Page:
In a quench to step up cloud deployments to enterprises offering fully managed private clouds on any data centers, Rackspace has moved to lower the skills barrier to enterprise adoption announcing its new “OpenStack everywhere”
initiative releasing a pre-configured private cloud stack featuring the open source operating system (OS). The main aim is to provide an integrated software, hardware, and services solution for OpenStack-powered cloud implementations.
Together with NASA, Rackspace founded the OpenStack cloud computing platform project in 2010 and the company has long offered enterprises an open source software platform for cloud implementations that is usually deployed as an Infrastructure-as-a-service solution. This meant that companies could build their own hardware and infrastructure on OpenStack and incur the up-front cost of doing so.
But after this new initiative came into being, enterprises and mid-market organizations that want to move to OpenStack for their private cloud deployments will be able to have Rackspace build, monitor and manage their OpenStack clouds from the hardware up to the software stack.
“Companies realize they can free up money and resources for more strategic business investments when they turn their IT capital expenses into operating expenses,” said Darrin Hanson, GM and VP of OpenStack Private Cloud at Rackspace, in a statement. “When OpenStack is consumed as a managed service, businesses can remove non-core operations, reduce software licensing, and minimize infrastructure acquisition and IT operations costs.”
Deployment of OpenSpace
Rackspace said that the prime focus of this new initiative is to simplify cloud computing for enterprise clients. OpenStack Everywhere is specifically designed to facilitate a swift deployment and management of a private cloud by providing enterprises with a pre-configured hardware, software and services stack containing everything needed to set it up.
Most companies are now beginning to adopt a hybrid approach to the public/private cloud question to deliver improved customer experiences, increase reliability, as well as reduce infrastructure and operational costs.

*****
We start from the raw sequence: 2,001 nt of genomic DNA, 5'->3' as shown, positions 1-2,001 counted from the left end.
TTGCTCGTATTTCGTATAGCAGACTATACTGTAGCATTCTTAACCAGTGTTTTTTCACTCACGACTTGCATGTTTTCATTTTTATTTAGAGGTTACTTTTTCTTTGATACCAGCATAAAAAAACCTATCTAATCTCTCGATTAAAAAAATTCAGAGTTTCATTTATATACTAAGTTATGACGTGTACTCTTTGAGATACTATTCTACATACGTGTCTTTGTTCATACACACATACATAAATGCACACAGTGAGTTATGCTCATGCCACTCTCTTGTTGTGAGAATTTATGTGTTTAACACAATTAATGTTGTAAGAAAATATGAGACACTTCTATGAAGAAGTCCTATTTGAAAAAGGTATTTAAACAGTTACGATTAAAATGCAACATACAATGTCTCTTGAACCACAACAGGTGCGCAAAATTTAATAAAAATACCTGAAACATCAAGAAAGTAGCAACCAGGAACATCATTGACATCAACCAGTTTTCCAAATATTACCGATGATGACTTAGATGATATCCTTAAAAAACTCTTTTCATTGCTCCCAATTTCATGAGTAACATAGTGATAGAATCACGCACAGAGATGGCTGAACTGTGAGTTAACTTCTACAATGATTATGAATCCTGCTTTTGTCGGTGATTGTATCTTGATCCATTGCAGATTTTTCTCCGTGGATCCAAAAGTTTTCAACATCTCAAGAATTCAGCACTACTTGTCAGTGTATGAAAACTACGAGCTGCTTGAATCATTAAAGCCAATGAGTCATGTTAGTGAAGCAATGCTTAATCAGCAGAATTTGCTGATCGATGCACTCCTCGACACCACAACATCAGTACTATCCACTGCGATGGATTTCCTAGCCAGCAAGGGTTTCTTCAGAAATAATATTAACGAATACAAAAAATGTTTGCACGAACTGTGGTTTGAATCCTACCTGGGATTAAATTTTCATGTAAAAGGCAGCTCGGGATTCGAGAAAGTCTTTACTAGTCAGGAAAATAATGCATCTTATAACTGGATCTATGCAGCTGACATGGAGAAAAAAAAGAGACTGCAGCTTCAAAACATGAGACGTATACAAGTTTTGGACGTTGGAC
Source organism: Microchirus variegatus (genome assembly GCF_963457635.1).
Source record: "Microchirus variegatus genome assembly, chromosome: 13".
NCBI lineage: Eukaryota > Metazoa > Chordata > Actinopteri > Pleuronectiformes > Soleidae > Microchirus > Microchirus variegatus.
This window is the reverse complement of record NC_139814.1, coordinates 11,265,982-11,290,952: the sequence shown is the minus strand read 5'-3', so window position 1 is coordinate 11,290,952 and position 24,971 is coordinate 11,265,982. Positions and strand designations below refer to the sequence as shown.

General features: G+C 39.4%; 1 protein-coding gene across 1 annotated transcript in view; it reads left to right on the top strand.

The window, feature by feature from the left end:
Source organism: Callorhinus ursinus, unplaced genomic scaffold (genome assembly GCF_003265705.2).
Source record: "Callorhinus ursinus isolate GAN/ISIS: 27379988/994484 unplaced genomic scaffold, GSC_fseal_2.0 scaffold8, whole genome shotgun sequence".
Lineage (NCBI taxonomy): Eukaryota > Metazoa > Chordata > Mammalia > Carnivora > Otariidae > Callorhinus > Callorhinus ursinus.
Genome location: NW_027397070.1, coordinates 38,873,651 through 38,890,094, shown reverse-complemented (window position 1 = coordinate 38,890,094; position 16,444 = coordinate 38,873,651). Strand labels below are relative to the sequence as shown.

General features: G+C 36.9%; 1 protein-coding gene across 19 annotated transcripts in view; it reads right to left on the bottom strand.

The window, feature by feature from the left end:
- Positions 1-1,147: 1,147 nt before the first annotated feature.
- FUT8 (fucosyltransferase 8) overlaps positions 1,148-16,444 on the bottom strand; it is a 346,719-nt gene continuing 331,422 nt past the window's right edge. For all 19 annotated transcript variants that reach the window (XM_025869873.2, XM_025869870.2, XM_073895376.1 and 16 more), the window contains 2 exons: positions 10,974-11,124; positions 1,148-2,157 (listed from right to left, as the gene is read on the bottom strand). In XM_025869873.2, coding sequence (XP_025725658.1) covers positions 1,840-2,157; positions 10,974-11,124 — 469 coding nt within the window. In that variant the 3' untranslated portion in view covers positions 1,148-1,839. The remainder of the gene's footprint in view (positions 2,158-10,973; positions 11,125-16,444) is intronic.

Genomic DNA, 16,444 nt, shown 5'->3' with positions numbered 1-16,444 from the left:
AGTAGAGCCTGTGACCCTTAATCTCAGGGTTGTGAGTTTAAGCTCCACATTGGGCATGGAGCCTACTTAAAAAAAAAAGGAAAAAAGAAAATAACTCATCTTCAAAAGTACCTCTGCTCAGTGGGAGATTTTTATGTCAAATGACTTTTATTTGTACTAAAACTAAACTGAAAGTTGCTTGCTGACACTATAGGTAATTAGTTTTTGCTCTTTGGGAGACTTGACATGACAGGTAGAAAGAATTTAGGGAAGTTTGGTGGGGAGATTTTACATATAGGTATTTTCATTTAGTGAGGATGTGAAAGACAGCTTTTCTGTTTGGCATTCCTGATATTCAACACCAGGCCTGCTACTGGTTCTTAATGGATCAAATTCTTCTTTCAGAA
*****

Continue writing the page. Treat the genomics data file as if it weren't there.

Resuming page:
“OpenStack has fast become a dominant platform for private cloud, but the complexity and cost of hiring talent to deploy and operate it themselves has enterprises wanting to consume OpenStack as a managed service,” the company said in the statement.
Rackspace plans to install these new private clouds in virtually any data center in the world, but furthermore, the company also partnered with Equinix to make deployments in that company’s data centers even faster and easier.
Hurdles on the road ahead
While the release is geared towards simplifying the deployment of OpenStack-based private clouds, it’s success depends on whether enterprises would be able to take advantage of the customization benefits of using the cloud OS.
The major stumbling block for enterprises keen to join he open source cloud bandwagon is the dearth of IT professionals with OpenStack skills. Indeed, a 451 Research report in May 2015
highlighted the cost burden associated with trying to recruit developers with experience in using it.
During a presentation on OpenStack adoption trends, Al Sadowski, a research director working in 451 Research’s service providers group said, “There are a lot of enterprises that are not ready to jump in and put things they are running into something that’s more resilient or robust [on OpenStack]. But, over time, things will move in that direction as the platform becomes more robust. A lot of people still see it as a toolkit, rather than a product.”
The apt utilization of the provisions provided to enterprises through this new initiative is undoubtedly bound to boost performance, simplify compliance, and improve data sovereignty and security. If Rackspace manages to distinguish itself from the crowd, there’s a good chance its professional services division will start looking beyond OpenStack for additional revenue opportunities.